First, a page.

John Quincy Adams was an American statesman, diplomat, lawyer, and diarist who served as the sixth president of the United States from 1825 to 1829.
He was the worthy son of a worthy sire, the elder President John Adams, and was born at the family mansion at Quincy, Massachusetts, on July 11, 1767, to John and Abigail Smith Adams. One of six children, he was named after his mother’s maternal grandfather, Colonel John Quincy, after whom Quincy, Massachusetts, is named. Private tutors educated young Adams. Until the age of ten, Adams grew up on the family farm in Braintree, largely in the care of his mother. Though frequently absent because he participated in the American Revolution, his father, John Adams, maintained a correspondence with his son, encouraging him to read.
At the age of eleven, he accompanied his father to Europe, who went there as minister of the newly-declared independent United States of America. In Paris, he was much in the society of Dr. Benjamin Franklin and other distinguished men. It may be said that he entered upon the duties of a long public life before he was 12 years old, for he learned the useful rudiments of diplomacy and statesmanship. He attended school in Paris and Amsterdam and was at the University of Leyden for a while. During this period, Adams studied law, French, Greek, and Latin. In 1779 he started a diary that he kept until just before he died in 1848.
In 1781, when only 14 years of age, he accompanied United States minister Francis Dana to St. Petersburg, Russia as a private secretary. During the Winter of 1782-73, he traveled alone through Sweden and Denmark and reached the Hague safely, where his father was resident minister for the United States. He accompanied his father to Great Britain in 1784. He returned to the United States in 1785 and earned admission as a member of the junior class of Harvard College the following year. He joined Phi Beta Kappa and excelled academically, graduating second in his class in July 1787.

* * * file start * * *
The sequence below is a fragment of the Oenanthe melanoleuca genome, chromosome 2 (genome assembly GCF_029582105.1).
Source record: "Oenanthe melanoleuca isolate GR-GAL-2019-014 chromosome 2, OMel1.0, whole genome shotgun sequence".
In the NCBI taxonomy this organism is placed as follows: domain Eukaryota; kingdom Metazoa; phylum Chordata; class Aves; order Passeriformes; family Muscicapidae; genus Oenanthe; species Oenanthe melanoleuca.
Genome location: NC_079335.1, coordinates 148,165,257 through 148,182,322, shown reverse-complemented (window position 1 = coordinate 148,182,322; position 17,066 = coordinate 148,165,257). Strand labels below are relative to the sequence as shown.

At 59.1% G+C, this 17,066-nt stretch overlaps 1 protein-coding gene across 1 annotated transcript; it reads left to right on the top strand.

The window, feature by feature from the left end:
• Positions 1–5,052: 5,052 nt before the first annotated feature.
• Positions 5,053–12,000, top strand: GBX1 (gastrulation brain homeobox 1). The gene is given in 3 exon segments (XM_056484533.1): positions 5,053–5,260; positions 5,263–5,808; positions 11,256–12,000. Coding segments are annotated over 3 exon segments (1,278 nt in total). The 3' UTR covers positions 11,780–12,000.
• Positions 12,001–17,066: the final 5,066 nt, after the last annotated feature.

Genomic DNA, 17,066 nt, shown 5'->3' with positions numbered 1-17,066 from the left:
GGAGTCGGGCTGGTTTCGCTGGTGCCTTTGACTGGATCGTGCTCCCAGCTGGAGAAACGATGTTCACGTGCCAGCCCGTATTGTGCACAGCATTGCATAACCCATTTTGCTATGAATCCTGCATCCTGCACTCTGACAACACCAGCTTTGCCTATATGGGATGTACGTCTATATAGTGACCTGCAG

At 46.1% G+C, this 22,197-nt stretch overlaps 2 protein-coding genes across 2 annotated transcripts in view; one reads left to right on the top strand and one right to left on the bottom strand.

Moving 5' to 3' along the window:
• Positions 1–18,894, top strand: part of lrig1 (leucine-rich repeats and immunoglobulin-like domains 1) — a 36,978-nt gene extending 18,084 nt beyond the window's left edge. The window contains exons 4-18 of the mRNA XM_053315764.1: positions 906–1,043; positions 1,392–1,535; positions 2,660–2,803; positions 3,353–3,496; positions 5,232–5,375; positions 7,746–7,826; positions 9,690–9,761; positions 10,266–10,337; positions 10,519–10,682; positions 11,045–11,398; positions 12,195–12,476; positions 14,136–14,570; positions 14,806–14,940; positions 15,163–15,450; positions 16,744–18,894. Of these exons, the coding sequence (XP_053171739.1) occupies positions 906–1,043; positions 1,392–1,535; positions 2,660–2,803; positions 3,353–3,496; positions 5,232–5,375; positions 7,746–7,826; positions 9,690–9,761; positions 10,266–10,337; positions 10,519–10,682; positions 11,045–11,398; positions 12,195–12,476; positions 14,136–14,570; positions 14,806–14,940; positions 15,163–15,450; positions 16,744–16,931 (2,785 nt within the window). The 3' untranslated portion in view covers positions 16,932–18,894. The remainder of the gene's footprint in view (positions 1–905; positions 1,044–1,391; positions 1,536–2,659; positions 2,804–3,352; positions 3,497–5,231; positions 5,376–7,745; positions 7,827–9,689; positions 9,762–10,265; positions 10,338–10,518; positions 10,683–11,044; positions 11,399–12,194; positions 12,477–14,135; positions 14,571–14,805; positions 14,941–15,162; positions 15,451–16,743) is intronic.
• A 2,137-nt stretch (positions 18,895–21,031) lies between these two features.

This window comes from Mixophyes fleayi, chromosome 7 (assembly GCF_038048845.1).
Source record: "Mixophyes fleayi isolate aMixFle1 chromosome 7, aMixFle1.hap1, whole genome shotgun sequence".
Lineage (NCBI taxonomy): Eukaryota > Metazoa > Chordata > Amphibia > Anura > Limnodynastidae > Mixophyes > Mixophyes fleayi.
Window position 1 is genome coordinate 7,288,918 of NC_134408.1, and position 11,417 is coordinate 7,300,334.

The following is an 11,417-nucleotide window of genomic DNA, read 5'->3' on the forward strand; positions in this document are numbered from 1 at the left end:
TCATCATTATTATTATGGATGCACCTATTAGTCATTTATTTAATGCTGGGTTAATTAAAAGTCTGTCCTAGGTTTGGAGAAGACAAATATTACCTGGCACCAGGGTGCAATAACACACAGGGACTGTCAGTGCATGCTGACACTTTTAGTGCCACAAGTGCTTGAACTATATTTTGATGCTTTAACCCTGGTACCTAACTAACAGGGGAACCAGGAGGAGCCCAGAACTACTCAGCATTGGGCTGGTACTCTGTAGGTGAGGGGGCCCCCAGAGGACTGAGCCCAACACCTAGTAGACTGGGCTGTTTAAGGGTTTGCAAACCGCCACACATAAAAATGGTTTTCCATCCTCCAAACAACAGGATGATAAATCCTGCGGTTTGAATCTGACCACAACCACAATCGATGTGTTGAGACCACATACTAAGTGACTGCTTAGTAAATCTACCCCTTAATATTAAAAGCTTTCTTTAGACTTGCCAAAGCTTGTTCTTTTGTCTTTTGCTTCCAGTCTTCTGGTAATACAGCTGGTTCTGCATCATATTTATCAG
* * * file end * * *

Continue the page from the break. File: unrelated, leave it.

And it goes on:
At the age of 20, young Adams commenced the study of law with Judge Theophilus Parsons at Newburyport, Massachusetts, and entered upon its practice in Boston. Politics engaged his attention, and he wrote much on topics of public interest, especially concerning the necessity of neutrality, on the part of the United States, in relation to the quarrels of other nations. On the recommendation of Thomas Jefferson, President George Washington introduced him into the public service of his country, by appointing him resident minister in the Netherlands, in 1794. He was afterward sent to Portugal in the same capacity, but on his way, he was met by a new commission from his father, who was then President, as a resident minister in Berlin.
Adams initially opposed the ratification of the United States Constitution. However, he ultimately came to accept the document, and in 1789 his father was elected as the first Vice President of the United States. In 1790, Adams opened his own legal practice in Boston. Despite some early struggles, he successfully became an attorney and established financial independence.
Adams spent the winter of 1795-1796 in London, where he met Louisa Catherine Johnson from Maryland, then living there with her father, American merchant Joshua Johnson. In April 1796, Louisa accepted Adams’s proposal of marriage. Adams’s parents disapproved of his decision to marry a woman who had grown up in England, but he informed his parents that he would not reconsider his decision. The couple married in All Hallows-by-the-Tower in London on July 26, 1797, and would eventually have four children. Shortly after the wedding, Joshua Johnson fled England to escape his creditors, and Adams did not receive the dowry that Johnson had promised him, much to the embarrassment of Louisa.
Adams returned to Boston in 1801 and was elected to the Massachusetts Senate the following year. In 1803, he was sent to the Federal Senate, where he uniformly supported the measures of Thomas Jefferson, the old political opponent of his father. Because of that obedience to the dictates of his conscience and judgment, the legislature of Massachusetts censured him, and he resigned his seat in 1806. His republican sentiments increased with age, and in 1809, James Madison appointed him minister to the Russian court. Multilingual, Adams held diplomatic posts for the duration of Madison’s presidency and served as part of the American delegation that negotiated an end to the War of 1812.